PSS Summer '12


The summer months at the Colleges are an active time for the campus community. It’s a season of discovery, with faculty and students conducting research in the lab and in the field, notably taking advantage of one of our greatest natural resources, Seneca Lake. The engaging and industrious nature of the HWS community does not end there, as staff and faculty colleagues begin work on an important curriculum review designed to broaden our notions of a 21st century education. Work is also underway to make necessary improvements to our facilities as we carefully balance the needs of the physical plant with our academic and athletic programs. Projects include the renovation of Merritt Hall to make the building and its primary teaching space handicapped accessible and the reconfiguration of Eaton and Rosenberg Halls to accommodate research and teaching requirements. In anticipation of the 2014 groundbreaking, significant effort is being made to advance the design of the new Performing Arts Center as well as complete fundraising for the project.

This summer, visits from prospective students to campus have accelerated with families arriving from around the world and the country to tour campus, meet students and faculty, and learn more about a Hobart and William Smith education. The Colleges also host a number of summer camps and programs designed to provide children of all ages with enhanced and professional instruction in athletics and academics, with many of these campers eventually applying to and enrolling at HWS. Summer Academy, a two-week academic program for high-achieving Geneva High School students headed by Professor of Chemistry Walter Boyer, takes place on campus as does Summer Institute, a longstanding initiative that allows incoming students the opportunity to prepare for life at HWS by taking college preparatory classes in subjects like writing and the sciences. Students from New Jersey SEEDS are also here to take courses and participate in a job shadowing program with faculty, staff and community members.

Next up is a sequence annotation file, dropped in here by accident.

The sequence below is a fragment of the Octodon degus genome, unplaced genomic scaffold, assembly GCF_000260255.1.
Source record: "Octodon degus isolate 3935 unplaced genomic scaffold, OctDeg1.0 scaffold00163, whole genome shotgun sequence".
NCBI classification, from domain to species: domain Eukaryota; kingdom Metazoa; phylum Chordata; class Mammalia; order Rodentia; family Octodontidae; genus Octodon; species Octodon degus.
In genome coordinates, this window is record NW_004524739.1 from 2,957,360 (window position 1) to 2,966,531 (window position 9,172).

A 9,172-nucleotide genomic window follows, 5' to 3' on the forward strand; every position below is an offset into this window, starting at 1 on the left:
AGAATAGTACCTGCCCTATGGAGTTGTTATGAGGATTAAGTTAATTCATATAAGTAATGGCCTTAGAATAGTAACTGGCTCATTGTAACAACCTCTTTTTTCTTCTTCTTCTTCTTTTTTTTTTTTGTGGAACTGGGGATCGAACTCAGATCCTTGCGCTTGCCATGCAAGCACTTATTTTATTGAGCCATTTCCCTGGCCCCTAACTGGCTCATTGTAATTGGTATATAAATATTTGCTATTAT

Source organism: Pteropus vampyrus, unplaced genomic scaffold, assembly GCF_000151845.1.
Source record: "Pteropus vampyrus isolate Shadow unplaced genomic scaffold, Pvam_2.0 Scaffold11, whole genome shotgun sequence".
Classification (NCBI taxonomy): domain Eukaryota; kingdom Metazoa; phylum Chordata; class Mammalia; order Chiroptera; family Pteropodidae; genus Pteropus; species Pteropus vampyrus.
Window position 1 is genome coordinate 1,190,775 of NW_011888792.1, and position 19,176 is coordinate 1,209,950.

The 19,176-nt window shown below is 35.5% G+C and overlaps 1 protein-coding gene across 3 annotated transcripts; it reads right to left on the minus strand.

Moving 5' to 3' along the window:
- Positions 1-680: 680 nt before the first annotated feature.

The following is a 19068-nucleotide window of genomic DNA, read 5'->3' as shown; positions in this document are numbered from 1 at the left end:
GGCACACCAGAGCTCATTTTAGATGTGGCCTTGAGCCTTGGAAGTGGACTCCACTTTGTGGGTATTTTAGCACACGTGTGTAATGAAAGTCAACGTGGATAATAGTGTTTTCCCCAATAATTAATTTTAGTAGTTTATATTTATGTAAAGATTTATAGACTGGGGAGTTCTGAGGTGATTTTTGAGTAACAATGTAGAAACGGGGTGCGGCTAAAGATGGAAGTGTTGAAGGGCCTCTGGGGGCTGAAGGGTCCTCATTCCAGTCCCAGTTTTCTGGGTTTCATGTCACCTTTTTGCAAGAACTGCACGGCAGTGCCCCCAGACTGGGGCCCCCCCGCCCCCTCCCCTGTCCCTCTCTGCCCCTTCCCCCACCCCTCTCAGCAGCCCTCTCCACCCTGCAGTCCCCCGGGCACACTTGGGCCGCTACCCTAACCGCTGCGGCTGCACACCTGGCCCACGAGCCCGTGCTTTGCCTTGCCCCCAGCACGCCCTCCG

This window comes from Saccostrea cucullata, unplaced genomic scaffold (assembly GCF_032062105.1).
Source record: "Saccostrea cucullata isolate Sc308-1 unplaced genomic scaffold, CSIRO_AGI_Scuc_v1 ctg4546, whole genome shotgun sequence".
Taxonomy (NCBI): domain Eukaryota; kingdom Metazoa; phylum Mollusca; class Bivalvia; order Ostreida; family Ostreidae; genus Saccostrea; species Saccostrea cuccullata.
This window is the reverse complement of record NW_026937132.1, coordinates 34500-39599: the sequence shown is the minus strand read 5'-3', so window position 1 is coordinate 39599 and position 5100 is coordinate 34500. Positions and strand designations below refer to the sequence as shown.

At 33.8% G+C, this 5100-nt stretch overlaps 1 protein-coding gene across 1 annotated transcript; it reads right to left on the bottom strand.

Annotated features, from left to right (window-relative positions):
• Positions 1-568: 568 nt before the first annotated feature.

Colleagues across campus are also hard at work preparing for the arrival of the new incoming classes, registering them for classes on an individual basis and preparing for Orientation Weekend. The Classes of 2017 are among the most impressive groups of students in recent memory. Of the students who will arrive this fall, 56 percent have enrolled at HWS through Early Decision, making the Colleges their first and only choice. In addition, more than 20 percent of the incoming classes are from legacy families, the largest amount to enroll in a single year, demonstrating the strength of the vital ties between the Colleges and our network of more than 20,000 alumni and alumnae.

These new students join a vibrant community of faculty, coaches, staff members, alums and parents dedicated to scholarship, research, civic engagement, inclusive excellence and sustainability. Many of their accomplishments are detailed on the following pages. This issue of The Pulteney Street Survey pays particular homage to the important work being done to preserve, protect and more fully understand water, whether that water is here in the Finger Lakes or around the world.

On the facing page is an image of the Colleges’ research vessel which first arrived on campus in 1976. It was renamed the William F. Scandling on the occasion of Bill’s 80th birthday to honor the devotion that he showed his alma mater, a fitting tribute to a man who spent as much time as possible sailing the world. Among the many things that differentiate the Colleges, our investment in research about water is notable and illustrates the rich and essential connection between HWS and Seneca Lake, the iconic backdrop of the Colleges. In the pages that follow, you will see the prominence of this connection, calling attention to the influence and promise that water has had on the HWS community, and will continue to have in the future.

With every best wish, I remain


Mark D. Gearan

Mark D. Gearan


Preparing Students to Lead Lives of Consequence.